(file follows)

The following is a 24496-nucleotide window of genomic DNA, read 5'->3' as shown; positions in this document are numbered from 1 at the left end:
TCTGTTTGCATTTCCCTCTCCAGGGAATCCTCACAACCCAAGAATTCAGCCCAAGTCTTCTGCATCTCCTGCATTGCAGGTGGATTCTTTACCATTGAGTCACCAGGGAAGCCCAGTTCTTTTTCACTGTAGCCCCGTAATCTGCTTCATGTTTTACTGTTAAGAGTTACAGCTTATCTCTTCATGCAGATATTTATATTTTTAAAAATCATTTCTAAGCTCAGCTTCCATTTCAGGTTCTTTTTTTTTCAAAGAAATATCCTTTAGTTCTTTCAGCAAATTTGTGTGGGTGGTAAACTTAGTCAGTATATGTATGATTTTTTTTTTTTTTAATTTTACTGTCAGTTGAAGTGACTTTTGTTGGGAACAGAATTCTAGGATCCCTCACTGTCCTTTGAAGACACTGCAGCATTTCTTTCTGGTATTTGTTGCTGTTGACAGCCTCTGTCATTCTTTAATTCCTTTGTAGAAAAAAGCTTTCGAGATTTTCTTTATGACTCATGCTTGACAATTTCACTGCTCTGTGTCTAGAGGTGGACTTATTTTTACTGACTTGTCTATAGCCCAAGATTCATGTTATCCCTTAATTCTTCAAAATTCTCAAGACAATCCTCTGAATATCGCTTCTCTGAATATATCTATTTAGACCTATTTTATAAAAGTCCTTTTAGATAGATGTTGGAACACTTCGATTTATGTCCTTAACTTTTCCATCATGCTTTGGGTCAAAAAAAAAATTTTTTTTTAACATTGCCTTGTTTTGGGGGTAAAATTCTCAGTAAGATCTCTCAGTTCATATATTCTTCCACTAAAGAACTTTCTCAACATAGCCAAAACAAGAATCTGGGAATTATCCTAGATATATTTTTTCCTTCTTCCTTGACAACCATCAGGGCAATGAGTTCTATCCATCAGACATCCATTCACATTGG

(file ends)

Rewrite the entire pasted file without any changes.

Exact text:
The following is a 24496-nucleotide window of genomic DNA, read 5'->3' as shown; positions in this document are numbered from 1 at the left end:
TCTGTTTGCATTTCCCTCTCCAGGGAATCCTCACAACCCAAGAATTCAGCCCAAGTCTTCTGCATCTCCTGCATTGCAGGTGGATTCTTTACCATTGAGTCACCAGGGAAGCCCAGTTCTTTTTCACTGTAGCCCCGTAATCTGCTTCATGTTTTACTGTTAAGAGTTACAGCTTATCTCTTCATGCAGATATTTATATTTTTAAAAATCATTTCTAAGCTCAGCTTCCATTTCAGGTTCTTTTTTTTTCAAAGAAATATCCTTTAGTTCTTTCAGCAAATTTGTGTGGGTGGTAAACTTAGTCAGTATATGTATGATTTTTTTTTTTTTTAATTTTACTGTCAGTTGAAGTGACTTTTGTTGGGAACAGAATTCTAGGATCCCTCACTGTCCTTTGAAGACACTGCAGCATTTCTTTCTGGTATTTGTTGCTGTTGACAGCCTCTGTCATTCTTTAATTCCTTTGTAGAAAAAAGCTTTCGAGATTTTCTTTATGACTCATGCTTGACAATTTCACTGCTCTGTGTCTAGAGGTGGACTTATTTTTACTGACTTGTCTATAGCCCAAGATTCATGTTATCCCTTAATTCTTCAAAATTCTCAAGACAATCCTCTGAATATCGCTTCTCTGAATATATCTATTTAGACCTATTTTATAAAAGTCCTTTTAGATAGATGTTGGAACACTTCGATTTATGTCCTTAACTTTTCCATCATGCTTTGGGTCAAAAAAAAAATTTTTTTTTAACATTGCCTTGTTTTGGGGGTAAAATTCTCAGTAAGATCTCTCAGTTCATATATTCTTCCACTAAAGAACTTTCTCAACATAGCCAAAACAAGAATCTGGGAATTATCCTAGATATATTTTTTCCTTCTTCCTTGACAACCATCAGGGCAATGAGTTCTATCCATCAGACATCCATTCACATTGG